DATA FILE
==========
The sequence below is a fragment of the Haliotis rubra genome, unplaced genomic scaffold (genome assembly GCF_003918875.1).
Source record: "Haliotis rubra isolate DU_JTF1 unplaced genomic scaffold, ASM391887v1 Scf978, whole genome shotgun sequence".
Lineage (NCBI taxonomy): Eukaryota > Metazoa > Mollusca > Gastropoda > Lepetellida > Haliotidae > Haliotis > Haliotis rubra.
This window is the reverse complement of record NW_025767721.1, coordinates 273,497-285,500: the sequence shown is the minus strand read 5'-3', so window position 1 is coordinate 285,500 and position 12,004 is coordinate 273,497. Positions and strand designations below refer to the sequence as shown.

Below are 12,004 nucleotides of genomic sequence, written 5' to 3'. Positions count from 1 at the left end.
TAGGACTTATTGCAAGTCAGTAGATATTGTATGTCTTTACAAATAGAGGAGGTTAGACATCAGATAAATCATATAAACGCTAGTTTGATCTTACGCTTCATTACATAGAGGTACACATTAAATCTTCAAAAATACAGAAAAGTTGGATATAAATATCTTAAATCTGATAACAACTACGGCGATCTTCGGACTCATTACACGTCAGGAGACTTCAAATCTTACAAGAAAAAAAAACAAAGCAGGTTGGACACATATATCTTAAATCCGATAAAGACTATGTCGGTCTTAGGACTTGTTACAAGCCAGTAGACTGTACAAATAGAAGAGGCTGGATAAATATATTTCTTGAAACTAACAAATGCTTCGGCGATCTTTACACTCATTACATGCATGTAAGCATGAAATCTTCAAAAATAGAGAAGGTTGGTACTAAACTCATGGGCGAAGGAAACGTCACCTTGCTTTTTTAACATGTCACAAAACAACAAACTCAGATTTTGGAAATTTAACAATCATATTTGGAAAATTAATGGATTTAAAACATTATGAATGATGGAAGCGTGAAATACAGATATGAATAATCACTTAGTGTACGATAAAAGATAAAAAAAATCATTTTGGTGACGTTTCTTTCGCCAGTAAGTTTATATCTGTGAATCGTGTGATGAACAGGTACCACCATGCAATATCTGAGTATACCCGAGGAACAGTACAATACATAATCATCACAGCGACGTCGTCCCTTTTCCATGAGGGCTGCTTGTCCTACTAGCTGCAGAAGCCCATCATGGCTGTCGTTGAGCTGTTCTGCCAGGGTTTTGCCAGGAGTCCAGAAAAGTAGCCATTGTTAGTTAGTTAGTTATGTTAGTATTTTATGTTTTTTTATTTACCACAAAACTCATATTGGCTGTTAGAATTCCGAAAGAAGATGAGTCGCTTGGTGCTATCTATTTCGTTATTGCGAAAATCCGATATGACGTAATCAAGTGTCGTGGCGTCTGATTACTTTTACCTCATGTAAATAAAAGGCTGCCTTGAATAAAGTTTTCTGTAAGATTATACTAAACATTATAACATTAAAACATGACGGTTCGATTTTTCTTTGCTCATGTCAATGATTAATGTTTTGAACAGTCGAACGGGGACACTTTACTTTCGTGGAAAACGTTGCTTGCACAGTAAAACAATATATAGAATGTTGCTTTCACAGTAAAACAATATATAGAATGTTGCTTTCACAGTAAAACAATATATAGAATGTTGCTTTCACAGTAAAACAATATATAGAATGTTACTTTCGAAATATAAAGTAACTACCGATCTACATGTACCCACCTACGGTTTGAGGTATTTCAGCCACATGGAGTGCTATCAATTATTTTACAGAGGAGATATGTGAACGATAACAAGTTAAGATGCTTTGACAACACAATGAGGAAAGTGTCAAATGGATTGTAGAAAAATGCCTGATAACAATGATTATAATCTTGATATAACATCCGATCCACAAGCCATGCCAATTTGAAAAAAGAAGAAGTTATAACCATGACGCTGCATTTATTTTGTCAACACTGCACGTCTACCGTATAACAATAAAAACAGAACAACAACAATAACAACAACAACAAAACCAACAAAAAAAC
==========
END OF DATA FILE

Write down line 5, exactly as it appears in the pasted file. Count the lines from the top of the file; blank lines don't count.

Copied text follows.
Below are 12,004 nucleotides of genomic sequence, written 5' to 3'. Positions count from 1 at the left end.